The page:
Let’s compare two highly successful, well-respected financial entrepreneurs and their respective stances on debt: Robert Kiyosaki, author of Rich Dad Poor Dad, says that there is such a thing as good debt – or debt used to buy money-generating assets like rental properties and businesses.
Dave Ramsey, radio personality and author of The Total Money Makeover, teaches followers to avoid debt altogether. Both agree that debt carried on credit cards and cars is bad debt, because these things only make us poorer.
Kiyosaki is not completley against using credit cards, but says that balances should be paid in full every month.
While some see Ramsey’s stance on not using credit at all as extreme, the fact that the Federal Reserve estimates that almost half of U.S. households are unable to pay their credit card bills in full each month, and that these households owe more than $800 billion in card debt (about $15,000 per household), lends itself to the idea.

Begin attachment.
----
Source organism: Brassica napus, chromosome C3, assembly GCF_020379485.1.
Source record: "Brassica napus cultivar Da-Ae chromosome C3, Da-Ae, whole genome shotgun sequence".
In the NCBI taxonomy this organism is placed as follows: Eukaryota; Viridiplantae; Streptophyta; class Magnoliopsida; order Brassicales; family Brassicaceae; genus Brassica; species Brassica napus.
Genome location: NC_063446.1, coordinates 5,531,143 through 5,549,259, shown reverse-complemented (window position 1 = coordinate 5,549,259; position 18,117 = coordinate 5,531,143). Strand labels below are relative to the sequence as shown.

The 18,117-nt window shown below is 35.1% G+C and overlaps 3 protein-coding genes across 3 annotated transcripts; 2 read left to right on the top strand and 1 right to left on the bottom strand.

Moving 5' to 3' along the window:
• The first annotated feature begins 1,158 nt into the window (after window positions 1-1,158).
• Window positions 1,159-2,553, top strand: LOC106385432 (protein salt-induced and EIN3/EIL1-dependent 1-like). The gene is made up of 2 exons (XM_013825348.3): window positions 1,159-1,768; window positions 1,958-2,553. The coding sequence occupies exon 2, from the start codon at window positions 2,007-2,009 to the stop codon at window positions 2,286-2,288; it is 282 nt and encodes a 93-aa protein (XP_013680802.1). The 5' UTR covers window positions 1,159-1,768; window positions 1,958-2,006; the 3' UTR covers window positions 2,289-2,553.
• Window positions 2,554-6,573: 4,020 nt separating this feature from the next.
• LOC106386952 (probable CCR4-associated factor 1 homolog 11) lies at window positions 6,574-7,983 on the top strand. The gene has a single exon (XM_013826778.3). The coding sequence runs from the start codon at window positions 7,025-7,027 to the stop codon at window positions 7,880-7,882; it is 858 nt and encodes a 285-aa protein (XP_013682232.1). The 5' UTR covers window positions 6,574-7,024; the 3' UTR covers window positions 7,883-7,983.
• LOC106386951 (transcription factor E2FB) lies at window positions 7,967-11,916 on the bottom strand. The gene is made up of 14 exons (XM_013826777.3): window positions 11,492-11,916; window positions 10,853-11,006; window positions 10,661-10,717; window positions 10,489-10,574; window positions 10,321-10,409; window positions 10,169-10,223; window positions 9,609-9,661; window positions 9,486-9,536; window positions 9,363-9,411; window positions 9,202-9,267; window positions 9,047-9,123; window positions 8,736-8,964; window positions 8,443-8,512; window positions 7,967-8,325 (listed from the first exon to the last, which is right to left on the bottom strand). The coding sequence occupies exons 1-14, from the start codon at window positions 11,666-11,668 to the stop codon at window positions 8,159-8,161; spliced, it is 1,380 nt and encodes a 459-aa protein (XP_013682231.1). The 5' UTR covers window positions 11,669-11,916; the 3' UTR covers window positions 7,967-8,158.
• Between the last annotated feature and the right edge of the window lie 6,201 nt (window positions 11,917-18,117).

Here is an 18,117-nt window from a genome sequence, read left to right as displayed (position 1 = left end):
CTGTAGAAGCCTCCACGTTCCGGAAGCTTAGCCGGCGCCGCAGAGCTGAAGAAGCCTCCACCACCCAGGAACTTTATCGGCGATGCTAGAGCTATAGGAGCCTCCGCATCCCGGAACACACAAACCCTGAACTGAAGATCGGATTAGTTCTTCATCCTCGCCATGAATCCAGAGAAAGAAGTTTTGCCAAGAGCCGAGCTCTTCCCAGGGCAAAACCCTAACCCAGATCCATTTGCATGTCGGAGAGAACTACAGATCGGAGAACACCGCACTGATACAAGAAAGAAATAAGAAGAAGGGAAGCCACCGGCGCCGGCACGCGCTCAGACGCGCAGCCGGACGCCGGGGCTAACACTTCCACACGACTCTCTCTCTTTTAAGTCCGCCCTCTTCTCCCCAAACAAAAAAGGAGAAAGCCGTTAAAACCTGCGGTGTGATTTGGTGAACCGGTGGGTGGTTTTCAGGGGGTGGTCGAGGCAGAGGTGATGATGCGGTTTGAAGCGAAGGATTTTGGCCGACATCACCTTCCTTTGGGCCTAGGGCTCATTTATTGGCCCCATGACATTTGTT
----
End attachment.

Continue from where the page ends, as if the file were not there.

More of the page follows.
Ramsey proposes using mutual funds as a main investing vehicle for retirement, and is also a self-admitted lover of real estate as an investment, but only if one uses cash to purchase instead of mortgaging. Kiyosaki advocates leveraging and using real estate as a primary builder of passive income and wealth.
Both programs have worked for millions of faithful followers. We could easily leave it at that, but in finance, just as in many other things, we tend to project what we know to be true on others. This is where things can get distorted.